After the placenta and everything else came out, my body was in shock, I was tired and hurting. It must have been four or five minutes before I brought myself to pull off of the stool. By then, everything and Hannah in such a small area, the liquid had - the liquid had rose in level. That is when I pulled her out of the toilet. I held her to my chest only for a minute. She wasn't moving, wasn't breathing. I was so scared. I pulled the waste paper basket closer to me and laid her in the top of it. She was - she was closer to me then rather than on the floor.
I sat on the stool and just looked at her. She was so beautiful. I really hate that things turned out this way. I wanted her to have a life, a good life and that is why I had the intention of putting her up for adoption. I will forever regret the poor decisions I've made not only leading up to that night, but especially that night. I have come to believe that it is possible with the time frame that Hannah may have drowned or suffocated while she was submerged in the water.[1]

         This Statement was consistent with Usnick's trial testimony except that at trial she testified that she removed the baby from the toilet before she passed her placenta. At trial, Usnick testified that, immediately following the delivery, the baby was not moving, breathing, or crying, and she did not feel or see any signs of life. Usnick described the baby as "pink and a little blue . . . just silent and still." She believed Baby Usnick was "gone." Usnick placed the baby on a waste basket next to the toilet. After delivering the placenta, Usnick testified that she was unable to stand for several minutes. When she was able to move, Usnick placed the placenta in the waste basket with Baby Usnick and went to her room to get dressed. She then returned to the bathroom and placed the body in a plastic bag and placed the bag inside a tote and placed the tote in the trunk of her inoperable car. At that time she did not tell anyone that she had given birth or that the baby was dead. At the beginning of February, a former boyfriend, whom she had previously told that she was pregnant and he was the father, asked about the baby. She told him that she had given the baby to a cousin in Mexico, Missouri to adopt. He pointed out that he had not signed away his parental rights and wanted to see his child.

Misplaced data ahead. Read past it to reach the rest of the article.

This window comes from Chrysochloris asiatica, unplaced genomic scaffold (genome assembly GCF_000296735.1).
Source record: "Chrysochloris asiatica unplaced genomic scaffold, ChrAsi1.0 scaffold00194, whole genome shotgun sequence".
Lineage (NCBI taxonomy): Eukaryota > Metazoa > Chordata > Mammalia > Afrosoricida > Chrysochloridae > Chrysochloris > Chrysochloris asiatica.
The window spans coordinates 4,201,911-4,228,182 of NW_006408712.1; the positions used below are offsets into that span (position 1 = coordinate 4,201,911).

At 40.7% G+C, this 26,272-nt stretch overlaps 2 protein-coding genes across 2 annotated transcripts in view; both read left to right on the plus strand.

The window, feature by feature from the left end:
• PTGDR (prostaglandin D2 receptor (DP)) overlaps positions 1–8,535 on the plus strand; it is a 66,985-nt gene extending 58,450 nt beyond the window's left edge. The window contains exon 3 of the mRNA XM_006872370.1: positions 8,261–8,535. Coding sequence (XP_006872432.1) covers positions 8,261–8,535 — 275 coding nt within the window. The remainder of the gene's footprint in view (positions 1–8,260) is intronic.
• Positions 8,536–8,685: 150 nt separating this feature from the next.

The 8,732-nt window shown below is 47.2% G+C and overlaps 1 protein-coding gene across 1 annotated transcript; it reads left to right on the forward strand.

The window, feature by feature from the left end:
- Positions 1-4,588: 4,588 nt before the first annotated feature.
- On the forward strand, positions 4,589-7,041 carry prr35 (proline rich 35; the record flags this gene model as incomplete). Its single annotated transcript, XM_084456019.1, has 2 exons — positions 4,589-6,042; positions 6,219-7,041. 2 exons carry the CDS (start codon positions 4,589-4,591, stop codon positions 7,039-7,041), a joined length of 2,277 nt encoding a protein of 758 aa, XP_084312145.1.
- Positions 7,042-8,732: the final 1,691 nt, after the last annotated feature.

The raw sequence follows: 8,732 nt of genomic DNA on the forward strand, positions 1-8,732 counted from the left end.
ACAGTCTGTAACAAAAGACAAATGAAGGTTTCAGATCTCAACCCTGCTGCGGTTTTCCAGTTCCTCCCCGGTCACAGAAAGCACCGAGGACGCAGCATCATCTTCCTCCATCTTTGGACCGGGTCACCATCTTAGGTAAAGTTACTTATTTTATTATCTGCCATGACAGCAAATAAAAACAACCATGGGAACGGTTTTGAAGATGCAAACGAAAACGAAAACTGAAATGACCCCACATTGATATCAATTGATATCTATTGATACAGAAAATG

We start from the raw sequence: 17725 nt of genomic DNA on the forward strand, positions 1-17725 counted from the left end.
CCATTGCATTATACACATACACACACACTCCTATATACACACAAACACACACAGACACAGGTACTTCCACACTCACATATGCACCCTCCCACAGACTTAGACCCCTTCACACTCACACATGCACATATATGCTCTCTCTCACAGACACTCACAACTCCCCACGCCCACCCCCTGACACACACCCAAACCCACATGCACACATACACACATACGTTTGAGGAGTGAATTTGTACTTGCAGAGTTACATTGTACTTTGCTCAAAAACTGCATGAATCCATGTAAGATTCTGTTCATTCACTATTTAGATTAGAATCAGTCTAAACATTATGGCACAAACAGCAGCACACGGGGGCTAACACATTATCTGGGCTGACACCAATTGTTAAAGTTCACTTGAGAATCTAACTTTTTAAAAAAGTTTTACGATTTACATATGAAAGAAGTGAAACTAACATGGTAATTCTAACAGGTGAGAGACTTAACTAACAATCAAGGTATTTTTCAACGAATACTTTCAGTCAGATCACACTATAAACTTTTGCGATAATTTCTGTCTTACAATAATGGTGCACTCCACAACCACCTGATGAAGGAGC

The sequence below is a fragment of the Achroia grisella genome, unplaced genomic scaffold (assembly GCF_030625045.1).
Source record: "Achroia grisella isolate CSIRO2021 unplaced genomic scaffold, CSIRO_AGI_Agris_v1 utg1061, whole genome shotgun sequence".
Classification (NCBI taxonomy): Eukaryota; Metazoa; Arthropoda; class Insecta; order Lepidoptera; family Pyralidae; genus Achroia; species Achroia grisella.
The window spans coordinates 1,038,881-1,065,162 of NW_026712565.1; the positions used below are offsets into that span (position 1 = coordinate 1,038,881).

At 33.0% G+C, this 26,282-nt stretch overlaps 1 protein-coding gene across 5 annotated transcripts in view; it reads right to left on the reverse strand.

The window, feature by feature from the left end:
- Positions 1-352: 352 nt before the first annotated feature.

On February 3, 2009, while serving a search warrant in an unrelated methamphetamine investigation, police discovered the body of Baby Usnick in the trunk of the car. Usnick initially denied having been pregnant or giving birth.

         In explaining why she did not seek medical attention, Usnick testified that her car was broken down, that she did not have minutes on her cell phone to call for help and, even if her cell phone had been available, there was inconsistent cell service at that house. She also testified that she was shaky from the delivery and it would have taken her between three to five minutes to reach a neighbor's house. The State was able to show that she sent several text messages using her cell phone until 7:57 p.m. on January 15, 2009, the day of the birth. Usnick also testified that the nearest emergency services were approximately 20 minutes from her location. There was, however, an ambulance substation located approximately 3/4 a mile away.

         Usnick was charged by Information with second degree murder.[2] The State contended in the Information that Usnick recklessly caused the death of Baby Usnick "by giving birth to said child unattended and failing to secure assistance and medical attention for said child following birth and by enclosing said child in a plastic bag and container." The Information did not charge Usnick with drowning Baby Usnick.

         At trial, the State presented the testimony of three physicians regarding Baby Usnick's death. Dr. Carl Stacy ("Dr. Stacy") performed the autopsy on Baby Usnick. Dr. Douglas Miller ("Dr. Miller") performed an analysis of Baby Usnick's brain as part of the autopsy. Dr. Christopher Long ("Dr. Long") ...